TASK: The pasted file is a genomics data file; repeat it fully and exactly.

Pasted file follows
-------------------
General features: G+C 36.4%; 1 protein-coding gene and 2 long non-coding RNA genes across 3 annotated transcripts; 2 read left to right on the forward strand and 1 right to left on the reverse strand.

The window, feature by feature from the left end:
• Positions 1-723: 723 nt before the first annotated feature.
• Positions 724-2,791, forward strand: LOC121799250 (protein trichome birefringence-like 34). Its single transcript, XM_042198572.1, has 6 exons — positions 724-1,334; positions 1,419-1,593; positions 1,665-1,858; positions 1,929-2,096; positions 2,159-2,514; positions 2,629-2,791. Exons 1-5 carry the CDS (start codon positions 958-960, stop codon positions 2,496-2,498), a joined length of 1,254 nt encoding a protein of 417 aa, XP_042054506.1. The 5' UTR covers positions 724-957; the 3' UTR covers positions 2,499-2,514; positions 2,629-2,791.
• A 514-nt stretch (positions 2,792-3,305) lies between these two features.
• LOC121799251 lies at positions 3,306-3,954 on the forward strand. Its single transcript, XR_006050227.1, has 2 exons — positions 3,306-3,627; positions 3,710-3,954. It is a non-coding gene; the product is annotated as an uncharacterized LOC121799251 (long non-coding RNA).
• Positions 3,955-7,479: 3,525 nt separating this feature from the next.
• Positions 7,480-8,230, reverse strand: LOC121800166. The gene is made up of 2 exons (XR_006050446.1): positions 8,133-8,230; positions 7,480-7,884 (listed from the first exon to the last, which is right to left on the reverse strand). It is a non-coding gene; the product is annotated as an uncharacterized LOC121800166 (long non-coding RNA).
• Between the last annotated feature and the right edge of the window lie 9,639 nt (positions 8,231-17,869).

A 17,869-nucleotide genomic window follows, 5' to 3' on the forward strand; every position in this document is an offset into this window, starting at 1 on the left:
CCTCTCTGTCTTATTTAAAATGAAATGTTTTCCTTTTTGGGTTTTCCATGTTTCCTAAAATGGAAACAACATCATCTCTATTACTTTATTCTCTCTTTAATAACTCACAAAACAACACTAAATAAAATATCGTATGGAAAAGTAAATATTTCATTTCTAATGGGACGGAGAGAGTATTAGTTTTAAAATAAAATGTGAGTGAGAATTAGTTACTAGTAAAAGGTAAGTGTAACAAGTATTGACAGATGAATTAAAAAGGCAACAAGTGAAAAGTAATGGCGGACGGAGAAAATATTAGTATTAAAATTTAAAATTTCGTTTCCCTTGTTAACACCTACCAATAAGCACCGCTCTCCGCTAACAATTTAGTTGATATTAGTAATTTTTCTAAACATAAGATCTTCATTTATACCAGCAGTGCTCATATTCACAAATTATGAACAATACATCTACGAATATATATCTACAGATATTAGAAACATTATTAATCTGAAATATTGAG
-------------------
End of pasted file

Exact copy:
General features: G+C 36.4%; 1 protein-coding gene and 2 long non-coding RNA genes across 3 annotated transcripts; 2 read left to right on the forward strand and 1 right to left on the reverse strand.

The window, feature by feature from the left end:
• Positions 1-723: 723 nt before the first annotated feature.
• Positions 724-2,791, forward strand: LOC121799250 (protein trichome birefringence-like 34). Its single transcript, XM_042198572.1, has 6 exons — positions 724-1,334; positions 1,419-1,593; positions 1,665-1,858; positions 1,929-2,096; positions 2,159-2,514; positions 2,629-2,791. Exons 1-5 carry the CDS (start codon positions 958-960, stop codon positions 2,496-2,498), a joined length of 1,254 nt encoding a protein of 417 aa, XP_042054506.1. The 5' UTR covers positions 724-957; the 3' UTR covers positions 2,499-2,514; positions 2,629-2,791.
• A 514-nt stretch (positions 2,792-3,305) lies between these two features.
• LOC121799251 lies at positions 3,306-3,954 on the forward strand. Its single transcript, XR_006050227.1, has 2 exons — positions 3,306-3,627; positions 3,710-3,954. It is a non-coding gene; the product is annotated as an uncharacterized LOC121799251 (long non-coding RNA).
• Positions 3,955-7,479: 3,525 nt separating this feature from the next.
• Positions 7,480-8,230, reverse strand: LOC121800166. The gene is made up of 2 exons (XR_006050446.1): positions 8,133-8,230; positions 7,480-7,884 (listed from the first exon to the last, which is right to left on the reverse strand). It is a non-coding gene; the product is annotated as an uncharacterized LOC121800166 (long non-coding RNA).
• Between the last annotated feature and the right edge of the window lie 9,639 nt (positions 8,231-17,869).

A 17,869-nucleotide genomic window follows, 5' to 3' on the forward strand; every position in this document is an offset into this window, starting at 1 on the left:
CCTCTCTGTCTTATTTAAAATGAAATGTTTTCCTTTTTGGGTTTTCCATGTTTCCTAAAATGGAAACAACATCATCTCTATTACTTTATTCTCTCTTTAATAACTCACAAAACAACACTAAATAAAATATCGTATGGAAAAGTAAATATTTCATTTCTAATGGGACGGAGAGAGTATTAGTTTTAAAATAAAATGTGAGTGAGAATTAGTTACTAGTAAAAGGTAAGTGTAACAAGTATTGACAGATGAATTAAAAAGGCAACAAGTGAAAAGTAATGGCGGACGGAGAAAATATTAGTATTAAAATTTAAAATTTCGTTTCCCTTGTTAACACCTACCAATAAGCACCGCTCTCCGCTAACAATTTAGTTGATATTAGTAATTTTTCTAAACATAAGATCTTCATTTATACCAGCAGTGCTCATATTCACAAATTATGAACAATACATCTACGAATATATATCTACAGATATTAGAAACATTATTAATCTGAAATATTGAG